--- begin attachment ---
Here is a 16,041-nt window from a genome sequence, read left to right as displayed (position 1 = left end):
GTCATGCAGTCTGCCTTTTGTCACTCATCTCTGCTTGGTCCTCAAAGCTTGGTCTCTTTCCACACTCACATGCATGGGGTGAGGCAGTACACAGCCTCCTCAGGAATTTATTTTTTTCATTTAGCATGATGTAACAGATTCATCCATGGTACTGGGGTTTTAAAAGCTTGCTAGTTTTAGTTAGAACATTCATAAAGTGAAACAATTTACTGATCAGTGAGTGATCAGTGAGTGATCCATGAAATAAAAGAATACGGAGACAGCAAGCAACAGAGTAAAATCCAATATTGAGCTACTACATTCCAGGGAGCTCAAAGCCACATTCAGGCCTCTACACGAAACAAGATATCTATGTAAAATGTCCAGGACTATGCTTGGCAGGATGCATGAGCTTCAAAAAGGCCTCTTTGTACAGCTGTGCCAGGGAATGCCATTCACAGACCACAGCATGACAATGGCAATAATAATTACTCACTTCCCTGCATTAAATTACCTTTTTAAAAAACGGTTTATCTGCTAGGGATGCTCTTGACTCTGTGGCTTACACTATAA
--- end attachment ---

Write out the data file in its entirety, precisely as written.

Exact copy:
Here is a 16,041-nt window from a genome sequence, read left to right as displayed (position 1 = left end):
GTCATGCAGTCTGCCTTTTGTCACTCATCTCTGCTTGGTCCTCAAAGCTTGGTCTCTTTCCACACTCACATGCATGGGGTGAGGCAGTACACAGCCTCCTCAGGAATTTATTTTTTTCATTTAGCATGATGTAACAGATTCATCCATGGTACTGGGGTTTTAAAAGCTTGCTAGTTTTAGTTAGAACATTCATAAAGTGAAACAATTTACTGATCAGTGAGTGATCAGTGAGTGATCCATGAAATAAAAGAATACGGAGACAGCAAGCAACAGAGTAAAATCCAATATTGAGCTACTACATTCCAGGGAGCTCAAAGCCACATTCAGGCCTCTACACGAAACAAGATATCTATGTAAAATGTCCAGGACTATGCTTGGCAGGATGCATGAGCTTCAAAAAGGCCTCTTTGTACAGCTGTGCCAGGGAATGCCATTCACAGACCACAGCATGACAATGGCAATAATAATTACTCACTTCCCTGCATTAAATTACCTTTTTAAAAAACGGTTTATCTGCTAGGGATGCTCTTGACTCTGTGGCTTACACTATAA